Mrs. Arroyo’s alleged sabotage of Philippine elections was equally subversive of the State, and qualified her, rather than the party-list, student and journalist groups as well as civil society organizations that were in her police and military’s list of “enemies of the State,” as an even more dangerous threat. Elections are after all a key element in State pretensions to democracy. By undermining their credibility, the Arroyo clique made citizen cynicism over the validity of election outcomes inevitable, and therefore undermined one of the few means through which citizens could delegate their sovereign powers to officials of their choice.
As if the assault on the Constitution and whatever remained of democracy the regime was systematically carrying out were not enough, by politicizing them the Arroyo regime also damaged such other State institutions as the Commission on Elections, the Civil Service, the Legislature, and the Supreme Court. In her drive to keep US support for her dubious presidency, Mrs. Arroyo also gave the Bush administration a blank check in terms of supporting whatever initiatives it would take — whether it was bullying the weak, intimidation, outright invasion, a war on civilians, or assassinations — in response to the September 11, 2001 attacks on the United States. Under Arroyo rule the State was devouring itself.
Among the consequences of the nine-year Arroyo regime is a State so weakened by its own supposed protectors the country has been reduced to chaos. Simple justice has become a prime commodity in a judicial system riddled with corruption. The legislature, in which four Arroyos and an Imelda Marcos are in cocky residence, has been reduced to a debating club among dynasts who talk only to each other. The police establishment has made torture the standard means of “solving” cases, whether simple theft to murder.
In addition to its mastery of torture and murder, the corruption-ridden military has become the private army of its generals and their patrons in politics and business. Thieves, murderers, and plunderers populate the bureaucracy. And foreign relations have been reduced to no more than a patron-client arrangement in which the country does the bidding of whoever can best threaten, cajole or buy it.
While all these had happened before, never have all of them happened all at once, and on the same scale as during the Arroyo regime. That truth makes Secretary De Lima’s argument compelling: the protection of the State has never been more urgent than in the aftermath of the Arroyo regime, primarily because of what that regime has inflicted on the country of our sorrows. Crucial to that protection is the imperative to hold Mrs. Arroyo and her accomplices to account, the alternative being even worse lawlessness and chaos, and total State failure. Though unable to articulate it, the Aquino administration knows in its bones that to preserve itself and the entire political class of which Mrs. Arroyo and company were a particularly negative example, it must take the necessary steps to halt the already advanced process of State decay and failure.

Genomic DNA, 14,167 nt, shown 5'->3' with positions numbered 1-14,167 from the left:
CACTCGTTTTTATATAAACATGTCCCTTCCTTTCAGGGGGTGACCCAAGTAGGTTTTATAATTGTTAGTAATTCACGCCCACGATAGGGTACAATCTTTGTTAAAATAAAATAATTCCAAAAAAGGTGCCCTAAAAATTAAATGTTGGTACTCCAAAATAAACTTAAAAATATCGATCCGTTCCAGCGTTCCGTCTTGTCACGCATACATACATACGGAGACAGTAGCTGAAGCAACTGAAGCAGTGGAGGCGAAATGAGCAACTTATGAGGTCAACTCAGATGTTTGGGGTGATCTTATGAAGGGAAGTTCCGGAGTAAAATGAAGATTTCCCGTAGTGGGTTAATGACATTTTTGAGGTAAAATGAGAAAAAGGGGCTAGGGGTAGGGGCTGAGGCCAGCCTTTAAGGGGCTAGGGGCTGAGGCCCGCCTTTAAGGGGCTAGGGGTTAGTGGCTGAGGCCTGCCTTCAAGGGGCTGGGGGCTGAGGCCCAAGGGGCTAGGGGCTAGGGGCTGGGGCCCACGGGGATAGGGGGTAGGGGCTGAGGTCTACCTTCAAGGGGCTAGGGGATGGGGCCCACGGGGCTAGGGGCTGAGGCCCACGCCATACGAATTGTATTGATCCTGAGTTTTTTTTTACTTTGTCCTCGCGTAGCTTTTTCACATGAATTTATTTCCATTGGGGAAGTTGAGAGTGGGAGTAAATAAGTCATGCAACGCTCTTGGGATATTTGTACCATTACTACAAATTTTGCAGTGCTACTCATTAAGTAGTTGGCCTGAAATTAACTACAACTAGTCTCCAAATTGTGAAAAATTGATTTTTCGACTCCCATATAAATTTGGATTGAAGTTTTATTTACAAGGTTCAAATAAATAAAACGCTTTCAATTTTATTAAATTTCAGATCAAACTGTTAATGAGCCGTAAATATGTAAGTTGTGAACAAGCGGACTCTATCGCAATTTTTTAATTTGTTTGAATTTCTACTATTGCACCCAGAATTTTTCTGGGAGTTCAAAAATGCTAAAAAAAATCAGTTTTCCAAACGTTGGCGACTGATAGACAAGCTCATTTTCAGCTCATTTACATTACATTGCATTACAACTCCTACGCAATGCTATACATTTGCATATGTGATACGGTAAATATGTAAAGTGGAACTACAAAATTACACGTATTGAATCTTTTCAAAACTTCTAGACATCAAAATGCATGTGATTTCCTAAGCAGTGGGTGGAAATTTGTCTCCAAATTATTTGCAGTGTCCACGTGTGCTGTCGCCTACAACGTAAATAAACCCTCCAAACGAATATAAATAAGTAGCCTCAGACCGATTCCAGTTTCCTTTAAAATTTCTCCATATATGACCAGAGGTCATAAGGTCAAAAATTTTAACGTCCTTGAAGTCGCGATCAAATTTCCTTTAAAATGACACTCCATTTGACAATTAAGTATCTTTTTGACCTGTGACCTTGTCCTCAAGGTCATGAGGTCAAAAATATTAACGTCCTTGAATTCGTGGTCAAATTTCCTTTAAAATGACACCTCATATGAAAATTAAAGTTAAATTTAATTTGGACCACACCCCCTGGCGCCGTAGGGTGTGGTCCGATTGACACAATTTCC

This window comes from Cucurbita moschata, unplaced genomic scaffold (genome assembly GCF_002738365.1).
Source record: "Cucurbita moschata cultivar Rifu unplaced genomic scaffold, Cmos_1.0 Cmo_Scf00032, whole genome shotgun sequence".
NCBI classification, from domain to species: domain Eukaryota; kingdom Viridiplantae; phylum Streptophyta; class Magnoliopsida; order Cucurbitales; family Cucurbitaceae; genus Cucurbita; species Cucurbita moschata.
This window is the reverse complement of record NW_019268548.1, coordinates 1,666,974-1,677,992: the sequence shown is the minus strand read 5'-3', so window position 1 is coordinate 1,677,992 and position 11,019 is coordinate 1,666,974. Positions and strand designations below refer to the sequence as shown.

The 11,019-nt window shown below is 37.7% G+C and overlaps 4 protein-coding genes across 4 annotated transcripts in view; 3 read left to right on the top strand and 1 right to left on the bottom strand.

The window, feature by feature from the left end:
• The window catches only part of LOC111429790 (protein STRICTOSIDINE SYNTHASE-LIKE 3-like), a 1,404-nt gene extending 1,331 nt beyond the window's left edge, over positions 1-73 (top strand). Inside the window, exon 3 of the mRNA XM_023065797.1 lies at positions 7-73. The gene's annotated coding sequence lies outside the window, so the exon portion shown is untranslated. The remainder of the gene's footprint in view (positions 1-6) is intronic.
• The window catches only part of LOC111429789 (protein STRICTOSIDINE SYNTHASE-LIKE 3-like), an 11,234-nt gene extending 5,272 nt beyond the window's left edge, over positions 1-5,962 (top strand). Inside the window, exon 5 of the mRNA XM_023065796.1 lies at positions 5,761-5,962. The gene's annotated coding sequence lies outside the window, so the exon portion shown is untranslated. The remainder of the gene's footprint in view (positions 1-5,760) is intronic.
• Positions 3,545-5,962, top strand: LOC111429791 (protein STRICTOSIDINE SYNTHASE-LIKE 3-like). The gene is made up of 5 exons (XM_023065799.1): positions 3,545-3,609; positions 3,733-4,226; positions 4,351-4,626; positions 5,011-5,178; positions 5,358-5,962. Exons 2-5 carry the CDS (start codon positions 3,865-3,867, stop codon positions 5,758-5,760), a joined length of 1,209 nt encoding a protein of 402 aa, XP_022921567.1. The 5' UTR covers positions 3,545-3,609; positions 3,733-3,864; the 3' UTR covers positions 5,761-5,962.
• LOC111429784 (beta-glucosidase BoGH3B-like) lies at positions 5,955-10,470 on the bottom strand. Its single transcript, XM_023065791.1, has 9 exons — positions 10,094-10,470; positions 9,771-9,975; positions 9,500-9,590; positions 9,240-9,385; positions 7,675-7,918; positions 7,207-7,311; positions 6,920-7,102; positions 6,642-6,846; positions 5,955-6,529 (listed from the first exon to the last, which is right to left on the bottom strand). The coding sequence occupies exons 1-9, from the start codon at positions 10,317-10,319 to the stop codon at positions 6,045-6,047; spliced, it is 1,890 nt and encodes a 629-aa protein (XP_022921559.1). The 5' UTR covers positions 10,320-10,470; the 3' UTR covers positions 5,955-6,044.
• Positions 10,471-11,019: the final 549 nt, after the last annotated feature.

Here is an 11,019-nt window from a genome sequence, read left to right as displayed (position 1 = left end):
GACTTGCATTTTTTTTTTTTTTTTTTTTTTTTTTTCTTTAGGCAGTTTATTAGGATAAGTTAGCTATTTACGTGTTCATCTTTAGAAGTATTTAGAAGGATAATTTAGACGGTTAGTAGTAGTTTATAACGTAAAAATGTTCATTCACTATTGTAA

During the martial law period the Marcos regime was absolutely wrong in putting the rights of the State above those of ordinary citizens. The only offense of the men and women it murdered, imprisoned and tortured was to demand delivery of the promises of the Philippine Revolution: the making of an independent State, the achievement of social justice, the equitable distribution of wealth. Mrs. Arroyo and company were not engaged in the same socially-redeeming pursuits, but in totally anti-social, self-serving, personal, familial, class, and ultimately anti-State ends. The pity of it is not that Ignacio Arroyo can’t distinguish between what Marcos and his sister-in-law did and what the Aquino government is attempting, but that Joker Arroyo can no longer tell the difference.